See also Precautions section.
Drug interactions may change how your medications work or increase your risk for serious side effects. This document does not contain all possible drug interactions. Keep a list of all the products you use (including prescription/nonprescription drugs and herbal products) and share it with your doctor and pharmacist. Do not start, stop, or change the dosage of any medicines without your doctor's approval.
Some of the products that may interact with this drug include: drugs that may increase the level of potassium in the blood (such as birth control pills containing drospirenone, potassium sparing "water pills" such as amiloride/spironolactone/triamterene), lithium.
Other medications can affect the removal of eplerenone from your body, which may affect how eplerenone works. Examples include certain azole antifungals (such as ketoconazole, itraconazole), boceprevir, clarithromycin, cobicistat, nefazodone, certain HIV protease inhibitors (such as nelfinavir, ritonavir), St. John's wort, telaprevir, telithromycin, among others.
Check the labels on all your medicines (such as cough-and-cold products, diet aids, or NSAIDs such as ibuprofen, naproxen) because they may contain ingredients that could increase your blood pressure or worsen your heart failure. Ask your pharmacist for more details.
If overdose is suspected, contact a poison control center or emergency room right away. US residents can call their local poison control center at 1-800-222-1222. Canada residents can call a provincial poison control center. Symptoms of overdose may include: severe dizziness, severe muscle weakness, or irregular heartbeat.
Do not share this medication with others.
Lifestyle changes that may help this medication work better include exercising, stopping smoking, and eating a low-cholesterol/low-fat diet. Consult your doctor for more details.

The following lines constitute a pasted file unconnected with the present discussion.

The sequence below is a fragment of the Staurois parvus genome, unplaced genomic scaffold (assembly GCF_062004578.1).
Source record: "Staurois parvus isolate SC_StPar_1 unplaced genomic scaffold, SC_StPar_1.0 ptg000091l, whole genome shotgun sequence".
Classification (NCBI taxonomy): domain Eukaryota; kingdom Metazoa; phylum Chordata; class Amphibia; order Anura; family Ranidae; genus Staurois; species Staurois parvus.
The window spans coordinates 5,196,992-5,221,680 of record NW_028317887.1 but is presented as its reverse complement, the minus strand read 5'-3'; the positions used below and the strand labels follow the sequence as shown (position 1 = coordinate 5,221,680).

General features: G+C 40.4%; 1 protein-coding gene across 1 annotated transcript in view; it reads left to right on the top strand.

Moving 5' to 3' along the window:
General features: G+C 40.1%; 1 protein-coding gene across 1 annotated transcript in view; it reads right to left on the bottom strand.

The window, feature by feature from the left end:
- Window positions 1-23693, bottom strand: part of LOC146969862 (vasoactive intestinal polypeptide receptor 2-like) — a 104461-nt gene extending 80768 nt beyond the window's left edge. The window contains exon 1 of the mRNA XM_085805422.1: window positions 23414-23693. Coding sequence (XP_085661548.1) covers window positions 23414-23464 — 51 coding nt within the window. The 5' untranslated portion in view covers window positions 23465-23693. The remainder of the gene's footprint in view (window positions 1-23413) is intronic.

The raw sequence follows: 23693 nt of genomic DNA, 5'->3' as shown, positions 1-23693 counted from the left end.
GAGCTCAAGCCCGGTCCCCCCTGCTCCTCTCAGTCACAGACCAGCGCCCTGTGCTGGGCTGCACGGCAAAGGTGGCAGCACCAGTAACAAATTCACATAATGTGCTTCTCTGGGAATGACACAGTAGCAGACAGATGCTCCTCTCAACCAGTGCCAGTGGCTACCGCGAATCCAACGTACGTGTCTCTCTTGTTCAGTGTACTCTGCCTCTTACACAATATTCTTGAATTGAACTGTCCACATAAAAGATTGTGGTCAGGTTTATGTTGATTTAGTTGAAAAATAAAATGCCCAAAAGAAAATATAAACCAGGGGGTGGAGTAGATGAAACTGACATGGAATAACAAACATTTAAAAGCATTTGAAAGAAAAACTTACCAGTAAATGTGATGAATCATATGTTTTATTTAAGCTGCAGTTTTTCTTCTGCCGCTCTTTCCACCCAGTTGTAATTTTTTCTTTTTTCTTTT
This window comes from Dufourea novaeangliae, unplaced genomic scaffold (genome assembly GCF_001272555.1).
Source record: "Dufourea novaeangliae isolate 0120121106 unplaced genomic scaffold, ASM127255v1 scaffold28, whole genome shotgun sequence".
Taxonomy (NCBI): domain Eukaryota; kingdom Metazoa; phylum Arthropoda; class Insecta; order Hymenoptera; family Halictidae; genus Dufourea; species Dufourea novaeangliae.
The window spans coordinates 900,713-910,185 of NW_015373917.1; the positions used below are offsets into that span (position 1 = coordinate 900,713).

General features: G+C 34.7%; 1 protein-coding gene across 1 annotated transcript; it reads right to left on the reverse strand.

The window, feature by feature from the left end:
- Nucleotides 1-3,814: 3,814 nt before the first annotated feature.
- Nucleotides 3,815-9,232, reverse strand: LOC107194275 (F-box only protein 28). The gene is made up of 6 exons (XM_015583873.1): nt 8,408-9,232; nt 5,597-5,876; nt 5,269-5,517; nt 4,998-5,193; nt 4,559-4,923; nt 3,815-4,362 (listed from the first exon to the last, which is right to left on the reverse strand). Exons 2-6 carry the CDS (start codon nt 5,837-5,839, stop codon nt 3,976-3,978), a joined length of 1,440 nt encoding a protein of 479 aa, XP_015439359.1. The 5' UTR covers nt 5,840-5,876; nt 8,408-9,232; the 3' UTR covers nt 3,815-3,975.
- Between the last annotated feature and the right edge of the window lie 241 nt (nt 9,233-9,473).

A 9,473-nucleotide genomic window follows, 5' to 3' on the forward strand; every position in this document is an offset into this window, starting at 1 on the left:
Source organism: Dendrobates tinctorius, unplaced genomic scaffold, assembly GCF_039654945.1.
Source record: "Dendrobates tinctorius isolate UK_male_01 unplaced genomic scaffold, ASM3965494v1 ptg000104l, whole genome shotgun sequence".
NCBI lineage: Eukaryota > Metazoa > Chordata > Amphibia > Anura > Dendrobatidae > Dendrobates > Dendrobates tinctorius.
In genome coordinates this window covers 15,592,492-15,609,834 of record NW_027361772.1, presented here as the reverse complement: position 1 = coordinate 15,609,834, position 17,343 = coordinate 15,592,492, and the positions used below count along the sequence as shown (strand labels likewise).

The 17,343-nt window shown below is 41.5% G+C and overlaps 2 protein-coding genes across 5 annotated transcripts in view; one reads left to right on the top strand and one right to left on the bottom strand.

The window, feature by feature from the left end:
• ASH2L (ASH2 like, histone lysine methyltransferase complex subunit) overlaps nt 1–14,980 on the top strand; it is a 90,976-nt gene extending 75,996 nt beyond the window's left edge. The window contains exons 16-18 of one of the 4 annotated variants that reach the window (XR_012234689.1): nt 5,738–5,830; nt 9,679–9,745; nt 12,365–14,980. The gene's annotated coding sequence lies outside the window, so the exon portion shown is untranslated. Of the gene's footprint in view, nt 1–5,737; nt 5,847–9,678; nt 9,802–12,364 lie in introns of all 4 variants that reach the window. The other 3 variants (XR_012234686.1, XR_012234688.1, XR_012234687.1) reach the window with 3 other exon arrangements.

Laboratory and/or medical tests (such as potassium blood levels, kidney function tests) should be performed before you start eplerenone and periodically during your treatment to monitor your progress or check for side effects. Consult your doctor for more details.
Have your blood pressure checked regularly while taking this medication. Learn how to monitor your own blood pressure at home, and share the results with your doctor.
If you miss a dose, take it as soon as you remember. If it is near the time of the next dose, skip the missed dose and resume your usual dosing schedule. Do not double the dose to catch up.
Store at room temperature away from light and moisture. Do not store in the bathroom. Keep all medications away from children and pets.
Do not flush medications down the toilet or pour them into a drain unless instructed to do so. Properly discard this product when it is expired or no longer needed. Consult your pharmacist or local waste disposal company.
Information last revised May 2016. Copyright(c) 2016 First Databank, Inc.
With WebMD's Medicine Cabinet, you can check interactions with drugs.Go to medicine cabinet